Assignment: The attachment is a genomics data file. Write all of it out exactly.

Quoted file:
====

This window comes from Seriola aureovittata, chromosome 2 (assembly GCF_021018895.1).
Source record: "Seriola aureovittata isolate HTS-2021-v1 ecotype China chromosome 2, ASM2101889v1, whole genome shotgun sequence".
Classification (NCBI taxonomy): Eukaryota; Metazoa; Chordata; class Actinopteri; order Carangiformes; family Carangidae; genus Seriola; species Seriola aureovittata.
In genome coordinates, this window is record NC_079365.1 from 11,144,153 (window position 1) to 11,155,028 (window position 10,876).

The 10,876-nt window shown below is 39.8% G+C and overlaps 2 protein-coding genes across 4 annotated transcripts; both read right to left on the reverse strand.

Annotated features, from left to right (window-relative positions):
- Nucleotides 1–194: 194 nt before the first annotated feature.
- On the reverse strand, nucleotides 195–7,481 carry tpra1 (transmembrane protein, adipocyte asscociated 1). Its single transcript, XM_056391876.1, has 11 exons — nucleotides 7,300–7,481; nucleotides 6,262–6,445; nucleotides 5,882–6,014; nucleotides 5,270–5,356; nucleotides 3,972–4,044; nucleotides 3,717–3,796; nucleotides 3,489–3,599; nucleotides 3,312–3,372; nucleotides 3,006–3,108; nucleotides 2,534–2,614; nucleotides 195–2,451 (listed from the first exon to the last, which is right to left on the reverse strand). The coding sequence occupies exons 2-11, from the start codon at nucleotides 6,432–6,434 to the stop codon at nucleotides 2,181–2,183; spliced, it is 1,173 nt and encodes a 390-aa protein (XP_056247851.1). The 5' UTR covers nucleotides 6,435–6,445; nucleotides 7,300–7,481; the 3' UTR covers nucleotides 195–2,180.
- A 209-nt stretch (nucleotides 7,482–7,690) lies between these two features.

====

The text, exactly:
This window comes from Seriola aureovittata, chromosome 2 (assembly GCF_021018895.1).
Source record: "Seriola aureovittata isolate HTS-2021-v1 ecotype China chromosome 2, ASM2101889v1, whole genome shotgun sequence".
Classification (NCBI taxonomy): Eukaryota; Metazoa; Chordata; class Actinopteri; order Carangiformes; family Carangidae; genus Seriola; species Seriola aureovittata.
In genome coordinates, this window is record NC_079365.1 from 11,144,153 (window position 1) to 11,155,028 (window position 10,876).

The 10,876-nt window shown below is 39.8% G+C and overlaps 2 protein-coding genes across 4 annotated transcripts; both read right to left on the reverse strand.

Annotated features, from left to right (window-relative positions):
- Nucleotides 1–194: 194 nt before the first annotated feature.
- On the reverse strand, nucleotides 195–7,481 carry tpra1 (transmembrane protein, adipocyte asscociated 1). Its single transcript, XM_056391876.1, has 11 exons — nucleotides 7,300–7,481; nucleotides 6,262–6,445; nucleotides 5,882–6,014; nucleotides 5,270–5,356; nucleotides 3,972–4,044; nucleotides 3,717–3,796; nucleotides 3,489–3,599; nucleotides 3,312–3,372; nucleotides 3,006–3,108; nucleotides 2,534–2,614; nucleotides 195–2,451 (listed from the first exon to the last, which is right to left on the reverse strand). The coding sequence occupies exons 2-11, from the start codon at nucleotides 6,432–6,434 to the stop codon at nucleotides 2,181–2,183; spliced, it is 1,173 nt and encodes a 390-aa protein (XP_056247851.1). The 5' UTR covers nucleotides 6,435–6,445; nucleotides 7,300–7,481; the 3' UTR covers nucleotides 195–2,180.
- A 209-nt stretch (nucleotides 7,482–7,690) lies between these two features.